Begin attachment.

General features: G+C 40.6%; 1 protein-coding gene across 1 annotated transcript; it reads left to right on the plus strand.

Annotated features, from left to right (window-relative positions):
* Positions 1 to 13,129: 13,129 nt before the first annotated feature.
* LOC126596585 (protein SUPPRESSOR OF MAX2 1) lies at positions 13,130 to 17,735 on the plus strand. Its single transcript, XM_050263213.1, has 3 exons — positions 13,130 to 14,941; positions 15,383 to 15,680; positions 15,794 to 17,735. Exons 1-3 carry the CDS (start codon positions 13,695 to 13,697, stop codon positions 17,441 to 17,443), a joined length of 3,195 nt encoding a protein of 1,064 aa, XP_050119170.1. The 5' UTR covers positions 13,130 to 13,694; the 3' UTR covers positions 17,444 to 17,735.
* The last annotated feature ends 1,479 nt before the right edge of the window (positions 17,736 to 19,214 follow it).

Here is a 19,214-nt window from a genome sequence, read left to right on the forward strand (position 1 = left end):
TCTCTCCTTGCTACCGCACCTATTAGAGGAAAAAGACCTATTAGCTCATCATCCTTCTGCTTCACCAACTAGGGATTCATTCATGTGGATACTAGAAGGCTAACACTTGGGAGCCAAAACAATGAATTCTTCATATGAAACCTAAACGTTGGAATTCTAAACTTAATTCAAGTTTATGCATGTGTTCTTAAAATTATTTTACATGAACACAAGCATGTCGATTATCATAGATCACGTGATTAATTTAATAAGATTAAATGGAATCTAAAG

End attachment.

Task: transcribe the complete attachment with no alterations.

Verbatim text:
General features: G+C 40.6%; 1 protein-coding gene across 1 annotated transcript; it reads left to right on the plus strand.

Annotated features, from left to right (window-relative positions):
* Positions 1 to 13,129: 13,129 nt before the first annotated feature.
* LOC126596585 (protein SUPPRESSOR OF MAX2 1) lies at positions 13,130 to 17,735 on the plus strand. Its single transcript, XM_050263213.1, has 3 exons — positions 13,130 to 14,941; positions 15,383 to 15,680; positions 15,794 to 17,735. Exons 1-3 carry the CDS (start codon positions 13,695 to 13,697, stop codon positions 17,441 to 17,443), a joined length of 3,195 nt encoding a protein of 1,064 aa, XP_050119170.1. The 5' UTR covers positions 13,130 to 13,694; the 3' UTR covers positions 17,444 to 17,735.
* The last annotated feature ends 1,479 nt before the right edge of the window (positions 17,736 to 19,214 follow it).

Here is a 19,214-nt window from a genome sequence, read left to right on the forward strand (position 1 = left end):
TCTCTCCTTGCTACCGCACCTATTAGAGGAAAAAGACCTATTAGCTCATCATCCTTCTGCTTCACCAACTAGGGATTCATTCATGTGGATACTAGAAGGCTAACACTTGGGAGCCAAAACAATGAATTCTTCATATGAAACCTAAACGTTGGAATTCTAAACTTAATTCAAGTTTATGCATGTGTTCTTAAAATTATTTTACATGAACACAAGCATGTCGATTATCATAGATCACGTGATTAATTTAATAAGATTAAATGGAATCTAAAG